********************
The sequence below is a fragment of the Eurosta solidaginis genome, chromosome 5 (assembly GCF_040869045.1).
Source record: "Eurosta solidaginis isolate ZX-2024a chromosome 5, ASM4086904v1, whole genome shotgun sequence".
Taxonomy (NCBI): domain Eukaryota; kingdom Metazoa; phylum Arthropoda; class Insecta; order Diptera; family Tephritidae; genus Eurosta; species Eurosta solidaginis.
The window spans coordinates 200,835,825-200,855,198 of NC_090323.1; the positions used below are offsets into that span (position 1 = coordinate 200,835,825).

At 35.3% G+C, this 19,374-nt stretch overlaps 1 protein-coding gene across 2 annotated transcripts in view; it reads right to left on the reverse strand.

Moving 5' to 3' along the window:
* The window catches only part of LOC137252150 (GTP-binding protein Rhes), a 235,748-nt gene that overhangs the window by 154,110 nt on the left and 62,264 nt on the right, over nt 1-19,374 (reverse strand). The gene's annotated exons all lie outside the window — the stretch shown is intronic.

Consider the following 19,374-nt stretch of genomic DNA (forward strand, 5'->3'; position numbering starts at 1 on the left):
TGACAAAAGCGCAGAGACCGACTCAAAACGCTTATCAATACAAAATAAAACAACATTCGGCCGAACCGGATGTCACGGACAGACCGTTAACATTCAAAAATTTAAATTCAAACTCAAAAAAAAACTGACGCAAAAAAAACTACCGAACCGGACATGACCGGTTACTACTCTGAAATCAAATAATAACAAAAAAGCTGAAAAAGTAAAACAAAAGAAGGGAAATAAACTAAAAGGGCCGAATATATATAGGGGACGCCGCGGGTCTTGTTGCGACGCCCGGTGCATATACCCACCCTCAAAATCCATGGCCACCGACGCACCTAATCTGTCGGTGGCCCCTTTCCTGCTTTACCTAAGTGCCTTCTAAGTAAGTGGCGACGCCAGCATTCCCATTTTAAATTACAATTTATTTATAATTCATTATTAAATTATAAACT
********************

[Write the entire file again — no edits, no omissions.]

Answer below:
The sequence below is a fragment of the Eurosta solidaginis genome, chromosome 5 (assembly GCF_040869045.1).
Source record: "Eurosta solidaginis isolate ZX-2024a chromosome 5, ASM4086904v1, whole genome shotgun sequence".
Taxonomy (NCBI): domain Eukaryota; kingdom Metazoa; phylum Arthropoda; class Insecta; order Diptera; family Tephritidae; genus Eurosta; species Eurosta solidaginis.
The window spans coordinates 200,835,825-200,855,198 of NC_090323.1; the positions used below are offsets into that span (position 1 = coordinate 200,835,825).

At 35.3% G+C, this 19,374-nt stretch overlaps 1 protein-coding gene across 2 annotated transcripts in view; it reads right to left on the reverse strand.

Moving 5' to 3' along the window:
* The window catches only part of LOC137252150 (GTP-binding protein Rhes), a 235,748-nt gene that overhangs the window by 154,110 nt on the left and 62,264 nt on the right, over nt 1-19,374 (reverse strand). The gene's annotated exons all lie outside the window — the stretch shown is intronic.

Consider the following 19,374-nt stretch of genomic DNA (forward strand, 5'->3'; position numbering starts at 1 on the left):
TGACAAAAGCGCAGAGACCGACTCAAAACGCTTATCAATACAAAATAAAACAACATTCGGCCGAACCGGATGTCACGGACAGACCGTTAACATTCAAAAATTTAAATTCAAACTCAAAAAAAAACTGACGCAAAAAAAACTACCGAACCGGACATGACCGGTTACTACTCTGAAATCAAATAATAACAAAAAAGCTGAAAAAGTAAAACAAAAGAAGGGAAATAAACTAAAAGGGCCGAATATATATAGGGGACGCCGCGGGTCTTGTTGCGACGCCCGGTGCATATACCCACCCTCAAAATCCATGGCCACCGACGCACCTAATCTGTCGGTGGCCCCTTTCCTGCTTTACCTAAGTGCCTTCTAAGTAAGTGGCGACGCCAGCATTCCCATTTTAAATTACAATTTATTTATAATTCATTATTAAATTATAAACT